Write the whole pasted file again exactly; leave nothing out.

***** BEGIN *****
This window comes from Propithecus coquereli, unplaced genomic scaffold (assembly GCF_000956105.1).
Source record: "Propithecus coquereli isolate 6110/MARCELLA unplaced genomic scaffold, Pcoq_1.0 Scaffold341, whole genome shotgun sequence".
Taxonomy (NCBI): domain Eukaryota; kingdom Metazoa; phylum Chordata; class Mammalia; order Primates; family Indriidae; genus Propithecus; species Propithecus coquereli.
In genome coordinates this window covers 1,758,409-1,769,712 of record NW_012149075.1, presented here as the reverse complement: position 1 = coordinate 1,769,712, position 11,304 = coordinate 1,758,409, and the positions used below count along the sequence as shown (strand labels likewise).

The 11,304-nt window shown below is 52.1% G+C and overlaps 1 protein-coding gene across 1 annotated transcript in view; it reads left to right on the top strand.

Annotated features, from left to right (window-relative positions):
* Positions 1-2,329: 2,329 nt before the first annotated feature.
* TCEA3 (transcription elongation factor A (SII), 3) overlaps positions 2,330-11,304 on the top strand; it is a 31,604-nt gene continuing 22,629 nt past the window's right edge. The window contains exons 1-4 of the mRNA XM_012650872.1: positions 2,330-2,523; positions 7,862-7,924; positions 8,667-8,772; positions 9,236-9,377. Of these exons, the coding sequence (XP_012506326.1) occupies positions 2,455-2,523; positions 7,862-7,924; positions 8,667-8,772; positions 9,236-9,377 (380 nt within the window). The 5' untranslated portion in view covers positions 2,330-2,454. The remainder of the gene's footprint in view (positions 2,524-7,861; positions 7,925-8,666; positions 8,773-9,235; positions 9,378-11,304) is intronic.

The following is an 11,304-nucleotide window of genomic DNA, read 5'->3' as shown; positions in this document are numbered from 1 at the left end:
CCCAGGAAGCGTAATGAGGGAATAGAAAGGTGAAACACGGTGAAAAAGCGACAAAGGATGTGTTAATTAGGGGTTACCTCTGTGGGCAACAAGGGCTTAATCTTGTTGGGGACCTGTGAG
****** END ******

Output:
This window comes from Propithecus coquereli, unplaced genomic scaffold (assembly GCF_000956105.1).
Source record: "Propithecus coquereli isolate 6110/MARCELLA unplaced genomic scaffold, Pcoq_1.0 Scaffold341, whole genome shotgun sequence".
Taxonomy (NCBI): domain Eukaryota; kingdom Metazoa; phylum Chordata; class Mammalia; order Primates; family Indriidae; genus Propithecus; species Propithecus coquereli.
In genome coordinates this window covers 1,758,409-1,769,712 of record NW_012149075.1, presented here as the reverse complement: position 1 = coordinate 1,769,712, position 11,304 = coordinate 1,758,409, and the positions used below count along the sequence as shown (strand labels likewise).

The 11,304-nt window shown below is 52.1% G+C and overlaps 1 protein-coding gene across 1 annotated transcript in view; it reads left to right on the top strand.

Annotated features, from left to right (window-relative positions):
* Positions 1-2,329: 2,329 nt before the first annotated feature.
* TCEA3 (transcription elongation factor A (SII), 3) overlaps positions 2,330-11,304 on the top strand; it is a 31,604-nt gene continuing 22,629 nt past the window's right edge. The window contains exons 1-4 of the mRNA XM_012650872.1: positions 2,330-2,523; positions 7,862-7,924; positions 8,667-8,772; positions 9,236-9,377. Of these exons, the coding sequence (XP_012506326.1) occupies positions 2,455-2,523; positions 7,862-7,924; positions 8,667-8,772; positions 9,236-9,377 (380 nt within the window). The 5' untranslated portion in view covers positions 2,330-2,454. The remainder of the gene's footprint in view (positions 2,524-7,861; positions 7,925-8,666; positions 8,773-9,235; positions 9,378-11,304) is intronic.

The following is an 11,304-nucleotide window of genomic DNA, read 5'->3' as shown; positions in this document are numbered from 1 at the left end:
CCCAGGAAGCGTAATGAGGGAATAGAAAGGTGAAACACGGTGAAAAAGCGACAAAGGATGTGTTAATTAGGGGTTACCTCTGTGGGCAACAAGGGCTTAATCTTGTTGGGGACCTGTGAG